by Larry Losoncy, PhD
Regulation of sanitary waste began with a focus on disease-causing pathogens (germs). When medical science was able to demonstrate the connection between disease and contaminated drinking water, regulatory activity focused on protecting drinking water from germs. Thousands of people died from cholera between 1830 and 1880 before the link to contaminated drinking water was discovered. The regulations were not entirely effective however, as evidenced by the cholera epidemic of 1939 in Lexington, Kentucky that killed 1500 people in 10 days. To this day there are still occasional outbreaks of hepatitis, e-coli and dysentery from contaminated water around the country.
During the 1800’s the United States changed from a population that drew its water directly out of lakes, rivers, springs and wells to an urban population that had water piped to homes from central water treatment plants. This made protection of water sources and treatment of that water even more important. If the central plant delivered bad water an entire city could get sick and die. Health departments at state, county and municipal level created ever more detailed regulations to govern and protect the public from bad drinking water. Both water treatment and wastewater discharge became more regulated.
During the mid 1900’s a second focus emerged: toxins in the water supply. The most visible of these were acid rain and mercury, but many more toxic chemicals and trace metals were found in America’s lakes, rivers, streams and underground water supplies. Extensive efforts were made to determine the water quality in each and every supply source. Research was also done to determine how toxic various of these pollutants could be, what levels were dangerous, and what harm they could cause to humans.
Next came the realization that nutrients are contaminating the water supply.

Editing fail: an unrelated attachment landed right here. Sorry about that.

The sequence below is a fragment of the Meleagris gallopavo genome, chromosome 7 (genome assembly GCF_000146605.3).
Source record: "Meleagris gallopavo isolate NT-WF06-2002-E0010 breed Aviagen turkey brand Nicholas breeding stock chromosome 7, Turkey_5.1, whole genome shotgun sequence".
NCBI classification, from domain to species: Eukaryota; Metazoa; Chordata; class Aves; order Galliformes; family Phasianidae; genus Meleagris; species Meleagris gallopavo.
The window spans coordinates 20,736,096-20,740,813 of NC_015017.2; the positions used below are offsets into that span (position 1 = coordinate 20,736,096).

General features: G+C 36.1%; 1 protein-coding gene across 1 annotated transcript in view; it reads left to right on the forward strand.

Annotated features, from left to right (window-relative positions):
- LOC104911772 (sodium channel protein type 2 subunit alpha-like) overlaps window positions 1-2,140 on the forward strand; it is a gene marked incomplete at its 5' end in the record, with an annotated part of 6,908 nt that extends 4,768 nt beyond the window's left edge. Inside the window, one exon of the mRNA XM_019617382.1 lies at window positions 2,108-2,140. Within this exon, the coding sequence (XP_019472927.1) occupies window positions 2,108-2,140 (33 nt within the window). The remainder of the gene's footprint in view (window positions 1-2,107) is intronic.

The problem about nutrients in water is that they promote growth of living organisms which in turn triggers an ecological chain of events that ruins the water and can create toxic conditions in rivers, wells, aquifers and lakes.
Fertilizers are a large source of these nutrients but not the only source. There are also nutrients from pig and poultry farms going into the water. This, for example, is blamed for much of the pollution in the Chesapeake Bay.
Furthermore, these are found in all human sanitary waste. Our bodies in the process of digestion create and evacuate nitrogen, phosphorous and potassium as byproducts.
Almost half of all the homes in our nation are on septic systems. Septic systems do not typically eliminate nitrogen, phosphate or potassium. It was always assumed that a septic system properly installed in ground that percolates will put these nutrients into the ground far enough above the groundwater for them to be part of the soil without getting into groundwater. That is the reason grass grows so well where there are leech lines: these nutrients are utilized by what grows around them and above them.
Nutrients introduce into the discussion a whole new dimension, very different from the concerns about disease and toxins. Germs can be killed with treatment. Germs die quickly in the ground. Metal contaminants can be filtered out and chemical discharges can be banned from entering the water supply. But nitrogen, phosphorous and potassium are not living organisms to be killed and they cannot be easily filtered. There is significant question being raised about when and where septic systems can safely be used. The issue of nutrients is a serious one for both the septic industry and wastewater treatment plants.
Enter now a fourth focus: endocrine damaging chemicals or ED’s as described in the June 4, 2007 issue of Newsweek. We can expect a great deal more information about how the accumulation of trace amounts of chemicals from shampoos, cosmetics, shaving lotions, skin creams, dishwashing liquids, pesticides, flame retardants, plastics, medicines, and other home-use products in the water supply combine to cause genetic damage.
It has been a long and sorrowful journey away from the good old days of plentiful safe water and no worries about what happened with our human waste.
We will always have plentiful water and we will find ways to make it safe again. But it won’t be cheap.
Larry Losoncy is the president of Clean Up America, Inc. The company manufactures and markets The Sanitizer™ non-discharge, evaporative toilet. To learn more about The Sanitizer™ please go to http://www.cuaproducts.com.